If you're seeing this message, it means we're having trouble loading external resources on our website.

If you're behind a web filter, please make sure that the domains *.kastatic.org and *.kasandbox.org are unblocked.

## AP®︎/College Calculus AB

### Course: AP®︎/College Calculus AB>Unit 1

Lesson 13: Removing discontinuities

# Removing discontinuities (rationalization)

Sal finds the value the function f(x)=(√(x+4)-3)/(x-5) should have at x=5 so it's continuous at that point. Created by Sal Khan.

## Want to join the conversation?

• I didn't understand the last part
how is c=1/6??
because 1/6 is the limit as 'x' approaches 5 but not x=5 • I understand most everything in the video, but have one question that really plagues me whenever I am doing math (Sal seemed to touch on this indirectly). How do you know when to take the negative/positive square root of a number? In this case, Sal took +3 because it was the "principal root" - what is that and why did he take it?

If someone could please explain this to me in simple terms, that would be greatly appreciated. • The general understanding is that if it is you who introduces a square root, you should specify which you mean with it being understood to be the principal square root unless you write `−` or `±` to indicate otherwise.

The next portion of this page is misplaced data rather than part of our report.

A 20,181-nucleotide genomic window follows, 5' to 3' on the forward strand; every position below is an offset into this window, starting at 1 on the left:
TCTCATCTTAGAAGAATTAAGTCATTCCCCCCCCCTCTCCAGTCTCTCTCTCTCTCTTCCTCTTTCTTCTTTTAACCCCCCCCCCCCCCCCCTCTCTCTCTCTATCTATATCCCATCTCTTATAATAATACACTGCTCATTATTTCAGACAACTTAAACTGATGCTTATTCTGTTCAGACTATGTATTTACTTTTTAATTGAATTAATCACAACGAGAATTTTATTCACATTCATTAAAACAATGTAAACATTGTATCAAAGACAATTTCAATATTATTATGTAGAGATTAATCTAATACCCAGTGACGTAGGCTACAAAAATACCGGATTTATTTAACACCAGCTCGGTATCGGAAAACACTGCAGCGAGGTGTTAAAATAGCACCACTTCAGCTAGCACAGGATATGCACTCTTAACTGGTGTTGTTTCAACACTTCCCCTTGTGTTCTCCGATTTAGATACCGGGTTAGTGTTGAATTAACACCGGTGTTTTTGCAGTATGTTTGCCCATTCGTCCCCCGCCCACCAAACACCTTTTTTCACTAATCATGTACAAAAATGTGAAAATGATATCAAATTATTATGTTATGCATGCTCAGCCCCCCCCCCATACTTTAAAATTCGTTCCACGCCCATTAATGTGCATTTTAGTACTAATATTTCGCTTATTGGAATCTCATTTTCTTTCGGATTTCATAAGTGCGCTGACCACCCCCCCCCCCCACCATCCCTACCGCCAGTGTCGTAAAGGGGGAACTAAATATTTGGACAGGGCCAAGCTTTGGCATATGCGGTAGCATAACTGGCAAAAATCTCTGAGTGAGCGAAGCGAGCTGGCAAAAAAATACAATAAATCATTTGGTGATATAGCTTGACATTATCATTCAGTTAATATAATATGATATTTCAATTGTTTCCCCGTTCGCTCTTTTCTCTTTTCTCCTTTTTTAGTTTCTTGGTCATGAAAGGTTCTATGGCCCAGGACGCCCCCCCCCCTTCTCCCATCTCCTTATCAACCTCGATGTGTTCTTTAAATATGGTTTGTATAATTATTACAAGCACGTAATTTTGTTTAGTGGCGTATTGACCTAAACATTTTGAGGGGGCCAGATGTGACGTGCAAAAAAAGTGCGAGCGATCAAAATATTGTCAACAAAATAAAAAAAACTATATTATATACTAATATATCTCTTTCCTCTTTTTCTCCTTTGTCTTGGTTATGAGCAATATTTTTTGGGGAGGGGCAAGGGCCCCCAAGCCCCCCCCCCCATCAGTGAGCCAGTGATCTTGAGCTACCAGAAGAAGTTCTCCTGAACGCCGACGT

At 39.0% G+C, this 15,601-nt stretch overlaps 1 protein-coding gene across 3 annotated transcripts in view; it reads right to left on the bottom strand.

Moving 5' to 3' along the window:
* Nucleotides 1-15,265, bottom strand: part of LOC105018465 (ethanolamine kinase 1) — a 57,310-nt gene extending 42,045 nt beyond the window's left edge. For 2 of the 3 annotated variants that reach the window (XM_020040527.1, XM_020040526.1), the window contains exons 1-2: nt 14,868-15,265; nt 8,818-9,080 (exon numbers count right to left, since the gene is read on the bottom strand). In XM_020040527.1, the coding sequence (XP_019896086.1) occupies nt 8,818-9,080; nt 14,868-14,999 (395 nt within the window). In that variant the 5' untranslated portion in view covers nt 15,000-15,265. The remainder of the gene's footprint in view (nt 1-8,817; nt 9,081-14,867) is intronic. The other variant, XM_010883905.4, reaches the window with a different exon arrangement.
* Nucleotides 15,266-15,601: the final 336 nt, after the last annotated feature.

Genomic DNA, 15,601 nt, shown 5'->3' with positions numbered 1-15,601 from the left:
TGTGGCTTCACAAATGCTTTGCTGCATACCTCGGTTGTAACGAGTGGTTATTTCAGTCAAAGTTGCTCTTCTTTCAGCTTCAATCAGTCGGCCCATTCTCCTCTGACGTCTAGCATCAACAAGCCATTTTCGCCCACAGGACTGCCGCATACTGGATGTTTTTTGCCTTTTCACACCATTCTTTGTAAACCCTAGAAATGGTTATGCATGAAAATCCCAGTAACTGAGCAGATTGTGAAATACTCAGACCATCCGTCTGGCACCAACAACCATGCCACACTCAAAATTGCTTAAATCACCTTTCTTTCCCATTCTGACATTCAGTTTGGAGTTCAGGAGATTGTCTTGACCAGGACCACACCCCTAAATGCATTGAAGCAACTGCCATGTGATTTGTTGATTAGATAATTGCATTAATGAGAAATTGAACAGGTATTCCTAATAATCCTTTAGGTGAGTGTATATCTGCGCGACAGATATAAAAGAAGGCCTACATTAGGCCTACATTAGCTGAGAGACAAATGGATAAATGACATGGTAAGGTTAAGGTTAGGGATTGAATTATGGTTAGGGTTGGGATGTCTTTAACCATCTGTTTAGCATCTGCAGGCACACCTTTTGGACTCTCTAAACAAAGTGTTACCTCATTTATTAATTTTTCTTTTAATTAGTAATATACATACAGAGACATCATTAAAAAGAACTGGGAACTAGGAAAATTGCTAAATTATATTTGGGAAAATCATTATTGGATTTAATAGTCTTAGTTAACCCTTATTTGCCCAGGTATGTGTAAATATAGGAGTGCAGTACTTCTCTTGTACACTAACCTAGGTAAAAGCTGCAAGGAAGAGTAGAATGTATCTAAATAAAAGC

However, if you are the one performing the square root from another function, then you would normally use both square roots unless you have reason to do otherwise.
thus:
For `x² = 3` you would use both square roots in finding `x = ± √3` because it was you who introduced the square root.
But for `3 - √x = 42` you would only use the negative square root because the person giving the problem made it clear which was meant.

In the case presented in the video there is no sign in front of the square root, we just have the square root presented to us with no indication to consider the negative square root. There, we assume this is the principal square by default unless some circumstance requires us to do otherwise.

Unfortunately, sometimes the situation is ambiguous.
• OK I don't wona sound stupid but what is the point of limits if function is continuous ? • Let's say that you want to evaluate the limit of f(x) as x approaches v. If f is continuous around x=v and you can easily evaluate f(v), then the limit is just f(v) and there isn't much you have to do.

In this case, v is 5. However, we don't know what f(5) is so even though the limit of f(x) as x approaches 5 is just f(5), we still need to find f(5). Luckily, we know that f(x) for x does not equal v is [√(x+4)-3]/(x-5), so we can find the limit of that as x approaches 5 to find f(5).

Thus, limits of continuous functions can help us "fill in the gaps" of values we don't know.

I hope this helps!